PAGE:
De Rol van Ontwerp: Placebo, Therapie of Kwakzalverij?

In June 2016, the International conference ‘Building the future of Health’ took place in Groningen, discussing game changing concepts for healthy Ageing and the built environment. Design as Politics’ Wouter Vanstiphout was asked by the conference organization in collaboration with the Board of Government Advisors, to write a piece about the relation between architecture, urbanization and healthcare. A short version of the text was already published in Dutch magazine ‘de Blauwe Kamer’, but now it’s here for you all to read (if you understand Dutch). Edited by Cassandra Wilkins.

International Social Housing Festival: Migration and mobility in cities in the West

As part of the International Social Housing Festival, Crimson Architectural Historians and the ISHF research team are collectively organizing an event about Migration and mobility in cities in the West. All over the world, cities are challenged to accommodate newcomers. This not only contributes to the current refugee crisis in Europe, but also to the preexisting urgent need for temporary accommodation for migrant workers and an increasing demand for flexible housing. Our cities are increasingly defined by the dynamics of temporary inhabitants: expats, refugees, international students, and migrant workers moving in and out. The influx of individuals to cities is expected to be… Read More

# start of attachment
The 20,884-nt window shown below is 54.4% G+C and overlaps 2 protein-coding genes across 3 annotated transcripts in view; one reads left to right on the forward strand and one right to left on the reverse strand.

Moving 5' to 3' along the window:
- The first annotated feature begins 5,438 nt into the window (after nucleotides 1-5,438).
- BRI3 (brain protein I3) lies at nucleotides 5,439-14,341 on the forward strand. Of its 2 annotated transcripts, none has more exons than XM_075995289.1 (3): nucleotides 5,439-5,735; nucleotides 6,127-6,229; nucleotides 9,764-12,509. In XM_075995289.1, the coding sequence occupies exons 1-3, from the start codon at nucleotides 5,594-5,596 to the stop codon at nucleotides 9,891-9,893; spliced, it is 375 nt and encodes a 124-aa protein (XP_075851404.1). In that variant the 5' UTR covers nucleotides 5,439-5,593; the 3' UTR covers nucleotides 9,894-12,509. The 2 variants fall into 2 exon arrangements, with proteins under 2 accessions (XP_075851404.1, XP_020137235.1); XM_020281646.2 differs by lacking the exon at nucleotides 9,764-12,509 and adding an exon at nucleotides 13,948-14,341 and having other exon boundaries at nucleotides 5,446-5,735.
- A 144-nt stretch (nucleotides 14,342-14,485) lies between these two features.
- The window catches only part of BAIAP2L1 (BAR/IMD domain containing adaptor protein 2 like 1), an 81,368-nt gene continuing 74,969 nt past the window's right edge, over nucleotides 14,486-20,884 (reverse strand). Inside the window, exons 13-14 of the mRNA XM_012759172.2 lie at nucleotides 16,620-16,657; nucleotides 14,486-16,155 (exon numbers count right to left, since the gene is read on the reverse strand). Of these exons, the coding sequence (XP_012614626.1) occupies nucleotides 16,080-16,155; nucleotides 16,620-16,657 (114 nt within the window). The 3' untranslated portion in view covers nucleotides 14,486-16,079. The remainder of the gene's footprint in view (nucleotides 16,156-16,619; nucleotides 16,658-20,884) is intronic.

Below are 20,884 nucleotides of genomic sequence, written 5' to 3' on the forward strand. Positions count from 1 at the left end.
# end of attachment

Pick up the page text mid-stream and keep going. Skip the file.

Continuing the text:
AirportCity or #FortEU: Workshop with FailedArchitecture

In December we asked Michiel van Iersel, Rene Boer and Mark Minkjan of the research collective Failed architecture to organize a workshop for our graduation students taking part in the studio  ‘A City of Comings and Goings’. They came with the idea to focus this workshop on the border landscape of Schiphol Airport, the main hub for migration to and from The Netherlands. Together with the Rotterdam Harbor, Schiphol is one of the ‘mainports’ of the Netherlands. Since its origins, exactly one hundred years ago, the airport has become one of the leading aviation hubs in the world. Almost operating… Read More

Workshop: Democratic integration in Feijenoord, Rotterdam